Tuesday, February 03, 2015

Harper's Bitumen Policy - Don't Ask, Don't Tell

The Harper government has gone to extraordinary lengths to avoid the public learning just what's in bitumen and the risk that stuff poses to our rivers, our lakes, our groundwater supply and our oceans.  Mum's the word.

Two things we've learned about Harper by now.  He's secretive and pathologically dishonest.  The man is a born liar.

One of those subjects Harper wants to keep out of the public eye is bitumen, his Athabasca Tar Sands bounty.  His government commissioned a study in 2003 and promptly buried it.  It has now surfaced but it raises a massive number of questions and delivers damned few answers.

Here's what the Canadian Press says is missing from the report.

Toxicology: Research on the biological effects of oilsands products is lacking. Report found no peer-reviewed articles at all.

Bitumen in water: There is little information on how bitumen, diluted bitumen or products used to dilute bitumen behave in water, including whether bitumen sinks or floats.

Metals: Although bitumen has different heavy-metal concentrations and components than conventional oil, their behaviour in a spill hasn't been studied.

Condensate: Not much is known on the toxicity of condensate — a lighter hydrocarbon used to dilute bitumen for pumping — once it enters a body of water.

Pathways: The mechanics of how bitumen and other oilsands products interact with organisms is unknown.

Air toxicity: More research is needed on the toxicity and deposition of oilsands hydrocarbons through the air.

Specific water bodies: Little research has been done on the effects of hydrocarbon spills specific to Canadian waters such as the Great Lakes.

Photo-toxicity: Studies should be conducted on whether chemicals in bitumen are made more toxic by sunlight, as happens with some hydrocarbons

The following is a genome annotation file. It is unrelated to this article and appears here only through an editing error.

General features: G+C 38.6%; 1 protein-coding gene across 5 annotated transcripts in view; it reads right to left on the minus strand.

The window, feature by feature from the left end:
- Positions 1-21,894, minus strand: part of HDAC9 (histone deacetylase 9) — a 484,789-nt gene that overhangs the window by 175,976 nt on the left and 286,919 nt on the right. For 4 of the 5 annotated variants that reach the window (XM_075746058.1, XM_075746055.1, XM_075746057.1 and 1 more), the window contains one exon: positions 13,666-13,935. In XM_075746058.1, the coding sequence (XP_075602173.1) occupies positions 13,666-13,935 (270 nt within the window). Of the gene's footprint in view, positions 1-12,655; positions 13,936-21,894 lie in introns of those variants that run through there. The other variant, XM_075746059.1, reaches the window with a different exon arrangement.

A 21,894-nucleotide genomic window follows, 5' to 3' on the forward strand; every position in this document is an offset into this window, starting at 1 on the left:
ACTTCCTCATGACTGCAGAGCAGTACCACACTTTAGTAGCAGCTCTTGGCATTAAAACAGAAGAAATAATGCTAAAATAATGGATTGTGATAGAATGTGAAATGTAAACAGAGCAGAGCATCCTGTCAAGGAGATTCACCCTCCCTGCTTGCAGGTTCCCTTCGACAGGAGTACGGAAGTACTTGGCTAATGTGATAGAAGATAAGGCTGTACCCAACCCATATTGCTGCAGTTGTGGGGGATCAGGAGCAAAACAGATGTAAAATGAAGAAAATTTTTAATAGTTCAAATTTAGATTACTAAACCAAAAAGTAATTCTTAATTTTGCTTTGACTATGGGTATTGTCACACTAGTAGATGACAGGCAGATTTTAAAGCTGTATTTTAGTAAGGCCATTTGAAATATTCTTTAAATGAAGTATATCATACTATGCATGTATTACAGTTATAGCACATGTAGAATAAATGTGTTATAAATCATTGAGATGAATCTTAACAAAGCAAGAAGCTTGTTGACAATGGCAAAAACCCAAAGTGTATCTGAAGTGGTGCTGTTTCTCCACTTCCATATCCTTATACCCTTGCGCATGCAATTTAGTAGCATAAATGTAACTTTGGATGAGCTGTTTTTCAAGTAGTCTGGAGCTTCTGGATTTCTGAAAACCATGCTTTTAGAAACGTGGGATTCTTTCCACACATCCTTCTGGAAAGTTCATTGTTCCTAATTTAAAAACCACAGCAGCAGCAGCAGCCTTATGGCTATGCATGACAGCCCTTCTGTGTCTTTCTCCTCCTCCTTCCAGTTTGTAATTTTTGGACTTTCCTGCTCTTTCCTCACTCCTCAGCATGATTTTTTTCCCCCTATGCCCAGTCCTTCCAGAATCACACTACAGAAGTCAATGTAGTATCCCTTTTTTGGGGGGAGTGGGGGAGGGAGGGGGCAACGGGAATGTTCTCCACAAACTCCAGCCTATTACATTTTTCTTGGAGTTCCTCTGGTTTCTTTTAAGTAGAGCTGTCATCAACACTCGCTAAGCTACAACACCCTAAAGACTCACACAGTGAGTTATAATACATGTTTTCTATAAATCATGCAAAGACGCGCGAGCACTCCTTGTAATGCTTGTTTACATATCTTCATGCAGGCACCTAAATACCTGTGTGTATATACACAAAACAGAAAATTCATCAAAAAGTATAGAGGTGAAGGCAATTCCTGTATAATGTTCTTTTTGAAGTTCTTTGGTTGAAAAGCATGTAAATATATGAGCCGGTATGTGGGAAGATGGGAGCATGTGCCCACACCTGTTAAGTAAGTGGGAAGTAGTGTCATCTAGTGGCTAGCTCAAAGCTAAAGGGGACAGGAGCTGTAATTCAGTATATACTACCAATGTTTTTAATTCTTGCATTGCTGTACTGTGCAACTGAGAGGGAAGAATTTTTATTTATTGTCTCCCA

Dispersants: More needs to be known about the interaction of bitumen, the environment and dispersants, which are chemicals sometimes used to break up and speed the decomposition of oilspills.

Ice: The behaviour of oil, bitumen and dispersant in the ice-choked, cold and dark waters of the Canadian Arctic is largely unknown.

The government has been sitting on this report since 2013.  A spokesman for Fisheries & Oceans tried to fend off criticism by saying that a peer reviewed version of the report will be released soon.  Peer reviewed?  What is there that warrants peer review?  The report simply lists, item by item, all the critical information we don't have, all the matters that haven't been studied.  How do you peer review that?  

The industry responded quickly and, as expected, the bullshit flowed hot and heavy.

"There have been a number of studies by reputable third-party and scientific organizations ... that demonstrate that diluted bitumen behaves just like any other type of crude oil product that's transported through our pipeline," he said.

In an emailed statement, Phillipe Reicher of the Canadian Energy Pipeline Association made a similar point.

"Generally speaking, we have no operational evidence that indicates that diluted bitumen behaves differently than other forms of crude oil," he said.

Claiming that dilbit behaves just like any other type of crude oil and that there's no operational evidence to indicate that dilbit behaves differently than other forms of crude is an outrageous and very deliberate lie.  Just two words are needed to put the lie to that - Kalamazoo River.  

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